Instead of handing out goods and services to meet people’s needs, what if we were to give them dignity and self-sufficiency by helping them realize the good things God gave them to do with their lives? Here’s how to use creativity to transform the work of the church.
Creative thinking and innovation is hard anywhere, but especially so in an institution that turns daily practices into sacred rituals. Church innovation in particular isn’t for sissies. Here are seven encouragements from the man who changed a tradition 1900 years strong. As with many creative inspirations, it began with frustration.
Eureka moments don’t happen to the madcap lone genius in his studio. The myth of the blinding flash isn’t helpful because it persuades us to not do the daily work. The way to overcome this myth is through Input. Make daily exposure to new ideas part of your creative routine. Your mind cannot sift and recombine ideas—a process known as “Incubation”—if you don’t first put in the hard work of giving it new material to work with.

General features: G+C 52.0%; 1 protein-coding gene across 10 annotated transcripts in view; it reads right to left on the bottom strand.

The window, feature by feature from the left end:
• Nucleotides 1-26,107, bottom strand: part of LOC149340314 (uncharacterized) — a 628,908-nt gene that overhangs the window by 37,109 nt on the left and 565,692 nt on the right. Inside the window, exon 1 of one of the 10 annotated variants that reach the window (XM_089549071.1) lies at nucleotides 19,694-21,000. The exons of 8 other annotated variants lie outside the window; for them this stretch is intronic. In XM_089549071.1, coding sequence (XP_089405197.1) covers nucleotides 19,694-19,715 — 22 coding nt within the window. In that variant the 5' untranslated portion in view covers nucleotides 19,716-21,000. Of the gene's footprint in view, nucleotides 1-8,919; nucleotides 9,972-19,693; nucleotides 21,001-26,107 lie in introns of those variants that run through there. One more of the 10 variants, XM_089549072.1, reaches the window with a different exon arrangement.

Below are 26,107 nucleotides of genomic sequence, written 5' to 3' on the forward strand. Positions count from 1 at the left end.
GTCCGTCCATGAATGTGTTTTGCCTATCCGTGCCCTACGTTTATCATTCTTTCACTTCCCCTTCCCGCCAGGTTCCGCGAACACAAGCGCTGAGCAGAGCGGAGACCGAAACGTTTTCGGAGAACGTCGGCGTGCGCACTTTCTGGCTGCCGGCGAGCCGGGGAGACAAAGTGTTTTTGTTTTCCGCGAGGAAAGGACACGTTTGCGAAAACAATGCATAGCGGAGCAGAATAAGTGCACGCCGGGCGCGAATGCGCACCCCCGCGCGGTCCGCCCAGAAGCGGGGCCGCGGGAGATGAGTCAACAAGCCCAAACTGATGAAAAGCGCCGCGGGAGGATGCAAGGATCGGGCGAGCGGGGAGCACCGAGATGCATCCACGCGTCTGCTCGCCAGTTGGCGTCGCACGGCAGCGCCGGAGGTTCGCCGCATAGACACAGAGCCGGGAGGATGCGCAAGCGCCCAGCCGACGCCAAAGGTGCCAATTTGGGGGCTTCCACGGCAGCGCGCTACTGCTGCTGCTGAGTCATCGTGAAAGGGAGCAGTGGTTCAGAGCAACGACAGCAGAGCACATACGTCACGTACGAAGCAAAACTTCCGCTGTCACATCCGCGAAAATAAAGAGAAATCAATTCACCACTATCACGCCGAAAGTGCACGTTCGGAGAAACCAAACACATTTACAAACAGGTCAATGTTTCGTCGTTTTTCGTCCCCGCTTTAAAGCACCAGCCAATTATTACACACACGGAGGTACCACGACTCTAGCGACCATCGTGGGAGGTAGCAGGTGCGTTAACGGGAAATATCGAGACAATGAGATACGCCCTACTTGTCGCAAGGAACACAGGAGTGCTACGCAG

Story isn’t a flight from reality but a vehicle that carries us on our search for reality. That’s just one of eight truths from chapter 1 of Story, by Robert McKee. No other book about story should take precedence over this bible of narrative. The credentials that trail it around, while impressive, don’t begin to do justice to its inspiration.